Cook’s Park Farm 1862

Cook’s Park Farm 1862
Cook’s Park in Leschenault is one of the oldest farms in the district.

James Rodgers, a convict after receiving seven years’ transportation for stealing cows, arrived on the Ramilies in 1854. After he received his Conditional Pardon in 1862, his employer, Benjamin Piggott, helped him establish a farm on land called Cook’s Park. He worked for Piggott until he saved enough money to buy 15 cows.

That year, he married Margaret Keenan from Ireland, and over the years, they had ten sons.

James Rodgers is recorded as saying that “he and his old woman lived in a lean-to, then a tent, before the homestead was built”.


The homestead was built between 1863 and 1870. The timber-constructed building, situated well back from the Leschenault Estuary to avoid flooding in wet weather, eventually formed an ‘L’ shape, the result of additions to accommodate the expanding family.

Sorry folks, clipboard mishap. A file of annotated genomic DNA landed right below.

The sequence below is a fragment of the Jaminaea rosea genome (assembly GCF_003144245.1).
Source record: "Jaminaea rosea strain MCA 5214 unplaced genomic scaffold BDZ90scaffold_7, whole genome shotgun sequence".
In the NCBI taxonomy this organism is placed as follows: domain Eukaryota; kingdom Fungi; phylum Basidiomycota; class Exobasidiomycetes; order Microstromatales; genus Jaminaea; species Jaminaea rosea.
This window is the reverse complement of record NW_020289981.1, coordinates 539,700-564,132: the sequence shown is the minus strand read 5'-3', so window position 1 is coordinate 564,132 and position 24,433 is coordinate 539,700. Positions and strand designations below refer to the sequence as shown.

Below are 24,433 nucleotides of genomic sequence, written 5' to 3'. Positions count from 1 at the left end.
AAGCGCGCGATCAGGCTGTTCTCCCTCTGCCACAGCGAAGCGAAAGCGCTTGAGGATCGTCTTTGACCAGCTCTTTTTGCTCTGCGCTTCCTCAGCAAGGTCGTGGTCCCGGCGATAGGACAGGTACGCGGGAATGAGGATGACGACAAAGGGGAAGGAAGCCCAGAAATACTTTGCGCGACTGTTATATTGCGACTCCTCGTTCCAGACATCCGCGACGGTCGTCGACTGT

Rodgers and his family grew a wide range of produce, including wheat, rye, potatoes, and fruits, including oranges along with cattle, horses, and a few pigs. He transported most of his potatoes to Perth for sale.

From humble beginnings, at one stage the Rodgers bros held 5-10,000 acres of land.

The original buildings still stand today.

Cook’s Park Farm

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